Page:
Naturally clean

Sometimes, especially with children and pets around, you need something more than your washing powder, liquid or capsule to get out unwanted stains.

There are lots of eco-friendly items you can use to tackle stains, all of which you will most likely find in your larder or kitchen cabinet.

lemons

Bicarbonate of soda, or Baking Soda, (same thing different name), lemon and vinegar are key ingredients used in cleaning methods passed down over generations.

Here are some ways they can help clean up around the home.

Bicarbonate of Soda is sadly under utilised in households today, generally used only for baking. It is however a very versatile product with excellent cleaning power.

You can mix it with vinegar, lemon or simply water to create a gently abrasive paste that is a good all round cleaner. Great on surfaces and as a stain remover. It’s very effective on tannin stains from tea and coffee and you can rub it on to stained crockery. It also works on walls or wallpaper to lift crayon marks.

For stubborn stains on clothes, such as mud, blood, red wine, you can spread on the paste and leave for an hour or two or you can soak in a solution of bicarbonate of soda and water and then wash as normal.

Perhaps one of its best properties is its ability to absorb and neutralise odours. As such it’s a great cleaner for the fridge or dishwasher – you can sprinkle some in the bottom of the dishwasher between loads to get rid of the smell. It also masks odours from pet stains and other carpet mishaps, just sprinkle the bicarbonate of soda over the carpet and leave for 10-15 minutes before vacuuming.

Lemon juice is a natural acid, it contains citric acid that is mild and as such is a very useful cleaning agent. It will bleach and deodorise and helps dissolve grease. Try wiping half a lemon inside your kitchen sink. You can use it diluted with hot water to gently cleanse surfaces and use it neat to get rid of strong chopping board smells. It’s also good to reduce odours in your microwave, squeeze into water and put on for a minute or two to release the steam.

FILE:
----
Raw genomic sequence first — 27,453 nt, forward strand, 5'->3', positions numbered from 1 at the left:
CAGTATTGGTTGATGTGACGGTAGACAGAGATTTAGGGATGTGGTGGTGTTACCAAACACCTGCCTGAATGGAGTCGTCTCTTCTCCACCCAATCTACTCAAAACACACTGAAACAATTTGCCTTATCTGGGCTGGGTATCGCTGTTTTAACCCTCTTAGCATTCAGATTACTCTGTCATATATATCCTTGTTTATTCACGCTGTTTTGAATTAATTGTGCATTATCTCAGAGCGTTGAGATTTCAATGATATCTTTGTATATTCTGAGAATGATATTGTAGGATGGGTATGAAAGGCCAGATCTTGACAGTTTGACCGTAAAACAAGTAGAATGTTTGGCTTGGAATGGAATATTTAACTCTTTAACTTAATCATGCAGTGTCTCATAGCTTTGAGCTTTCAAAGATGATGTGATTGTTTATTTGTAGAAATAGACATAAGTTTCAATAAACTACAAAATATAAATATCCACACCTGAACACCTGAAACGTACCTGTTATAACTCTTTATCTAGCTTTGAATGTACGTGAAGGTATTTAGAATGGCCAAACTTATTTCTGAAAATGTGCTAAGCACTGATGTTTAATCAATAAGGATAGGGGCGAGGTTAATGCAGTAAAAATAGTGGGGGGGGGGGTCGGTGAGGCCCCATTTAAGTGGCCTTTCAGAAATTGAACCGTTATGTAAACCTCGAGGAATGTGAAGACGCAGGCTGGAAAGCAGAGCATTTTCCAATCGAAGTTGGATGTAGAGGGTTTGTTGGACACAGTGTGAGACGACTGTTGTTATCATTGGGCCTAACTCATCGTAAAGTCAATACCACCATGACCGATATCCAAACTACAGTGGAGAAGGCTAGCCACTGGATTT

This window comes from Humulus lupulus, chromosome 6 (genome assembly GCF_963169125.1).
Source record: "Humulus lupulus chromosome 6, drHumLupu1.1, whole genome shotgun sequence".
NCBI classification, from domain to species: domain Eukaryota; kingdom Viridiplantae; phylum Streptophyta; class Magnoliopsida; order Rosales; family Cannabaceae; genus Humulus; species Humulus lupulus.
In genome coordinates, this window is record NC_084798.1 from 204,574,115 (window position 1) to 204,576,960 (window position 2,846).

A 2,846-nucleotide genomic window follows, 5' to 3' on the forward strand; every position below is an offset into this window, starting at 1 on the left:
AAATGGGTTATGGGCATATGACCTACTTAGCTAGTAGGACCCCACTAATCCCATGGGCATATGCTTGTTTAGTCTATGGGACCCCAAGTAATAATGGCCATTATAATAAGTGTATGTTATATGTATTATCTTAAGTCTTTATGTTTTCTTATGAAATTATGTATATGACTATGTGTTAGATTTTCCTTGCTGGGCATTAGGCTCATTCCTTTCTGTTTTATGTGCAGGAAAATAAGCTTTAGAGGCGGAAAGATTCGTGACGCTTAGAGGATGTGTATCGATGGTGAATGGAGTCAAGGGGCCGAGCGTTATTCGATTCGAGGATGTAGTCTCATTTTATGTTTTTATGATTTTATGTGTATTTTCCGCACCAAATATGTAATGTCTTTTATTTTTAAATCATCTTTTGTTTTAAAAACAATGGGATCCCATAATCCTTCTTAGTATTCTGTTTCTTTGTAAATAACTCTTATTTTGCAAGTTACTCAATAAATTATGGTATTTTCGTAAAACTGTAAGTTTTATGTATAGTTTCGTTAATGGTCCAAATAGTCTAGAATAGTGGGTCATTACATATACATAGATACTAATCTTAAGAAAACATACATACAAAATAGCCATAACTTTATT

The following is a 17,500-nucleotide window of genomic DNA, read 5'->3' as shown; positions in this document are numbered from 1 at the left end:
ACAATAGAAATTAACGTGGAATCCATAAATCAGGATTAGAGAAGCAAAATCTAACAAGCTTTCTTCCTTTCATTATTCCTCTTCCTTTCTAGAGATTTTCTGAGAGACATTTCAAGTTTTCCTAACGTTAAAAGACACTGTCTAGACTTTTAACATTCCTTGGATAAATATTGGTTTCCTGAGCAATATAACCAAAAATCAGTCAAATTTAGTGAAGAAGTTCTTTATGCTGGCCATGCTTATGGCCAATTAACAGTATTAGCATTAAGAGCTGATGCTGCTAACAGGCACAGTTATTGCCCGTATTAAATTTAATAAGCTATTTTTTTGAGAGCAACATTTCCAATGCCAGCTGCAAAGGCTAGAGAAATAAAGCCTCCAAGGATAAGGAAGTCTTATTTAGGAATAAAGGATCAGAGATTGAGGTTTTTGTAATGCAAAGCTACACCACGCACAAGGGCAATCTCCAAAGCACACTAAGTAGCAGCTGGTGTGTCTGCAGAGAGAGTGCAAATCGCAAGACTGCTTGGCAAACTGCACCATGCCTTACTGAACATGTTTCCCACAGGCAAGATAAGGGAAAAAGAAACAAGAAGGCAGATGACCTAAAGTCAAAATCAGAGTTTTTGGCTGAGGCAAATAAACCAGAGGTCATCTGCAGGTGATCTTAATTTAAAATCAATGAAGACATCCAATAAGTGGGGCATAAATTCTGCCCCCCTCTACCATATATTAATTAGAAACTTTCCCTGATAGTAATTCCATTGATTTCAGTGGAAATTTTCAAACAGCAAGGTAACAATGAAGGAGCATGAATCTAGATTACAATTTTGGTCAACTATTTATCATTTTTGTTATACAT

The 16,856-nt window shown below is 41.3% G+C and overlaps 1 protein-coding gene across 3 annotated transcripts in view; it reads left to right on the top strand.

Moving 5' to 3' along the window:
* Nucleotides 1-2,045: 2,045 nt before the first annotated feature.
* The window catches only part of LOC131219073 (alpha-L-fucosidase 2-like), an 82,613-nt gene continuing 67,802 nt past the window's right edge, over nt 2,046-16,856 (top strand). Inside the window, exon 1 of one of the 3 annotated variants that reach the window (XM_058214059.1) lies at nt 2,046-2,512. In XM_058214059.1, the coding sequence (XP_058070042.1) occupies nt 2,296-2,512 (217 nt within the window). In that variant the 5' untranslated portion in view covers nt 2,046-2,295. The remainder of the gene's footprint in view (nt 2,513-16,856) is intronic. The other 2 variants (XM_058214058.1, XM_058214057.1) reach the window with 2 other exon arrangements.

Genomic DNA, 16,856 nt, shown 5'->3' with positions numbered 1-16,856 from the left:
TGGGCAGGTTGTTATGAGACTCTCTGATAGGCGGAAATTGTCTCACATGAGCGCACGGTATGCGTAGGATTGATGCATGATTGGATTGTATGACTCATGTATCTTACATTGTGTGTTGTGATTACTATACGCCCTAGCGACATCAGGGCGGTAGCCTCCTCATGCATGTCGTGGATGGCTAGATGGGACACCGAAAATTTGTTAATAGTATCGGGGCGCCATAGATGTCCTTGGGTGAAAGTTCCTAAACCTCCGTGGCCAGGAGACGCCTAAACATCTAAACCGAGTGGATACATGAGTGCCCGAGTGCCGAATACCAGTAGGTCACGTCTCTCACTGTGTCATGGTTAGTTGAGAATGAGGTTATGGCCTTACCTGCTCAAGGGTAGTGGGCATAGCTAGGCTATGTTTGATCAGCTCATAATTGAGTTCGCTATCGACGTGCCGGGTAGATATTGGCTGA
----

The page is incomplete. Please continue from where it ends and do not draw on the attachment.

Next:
It’s also a great stain remover, especially effective at brightening faded whites and bleaching out ink spots. Lemon will remove berry stains from your hands and clean stains off brass, copper and stainless steel.

Vinegar is another mild acid and is effective on solid stains such as soap scum lines around the bath or shower. Use it in the washing machine to give it a good clean once a month, just put a cup full in the machine and run on a basic cycle, without clothes.

Vinegar works on stubborn stains on upholstery and furniture, and on mildew and mould such as on your shower curtain or tiles, stained toilets or pet urine marks on the carpet. Yellow perspiration marks can also be removed by soaking the item in white vinegar, rinsing in water and then washing it as normal.

Most of us know already vinegar is a good glass cleaner but it works well on wooden floors too. Don’t use on marble though as the acid content can damage the surface.

As with all stain removing products, it’s always best to test a small area first.

And a couple of other easy but useful tips.

Natural, direct sunlight helps bleach out stains and also reduces mould and mildew. Air and sunshine cost nothing and are a great way to put the life back into bedding and upholstery, as well as clothes.

Last but not least, a great tip for candle wax or glue on fabric. Place a piece of greased proof paper, or even uncoloured tissue paper, over the wax or glue and iron over the top with a medium iron. The wax/glue will melt onto the paper and lift from the fabric.

We’re sure you have your own favourite natural cleaning tips and home remedies. Why not share them with us.

Photo by Caroline Attwood on Unsplash. Thank you.

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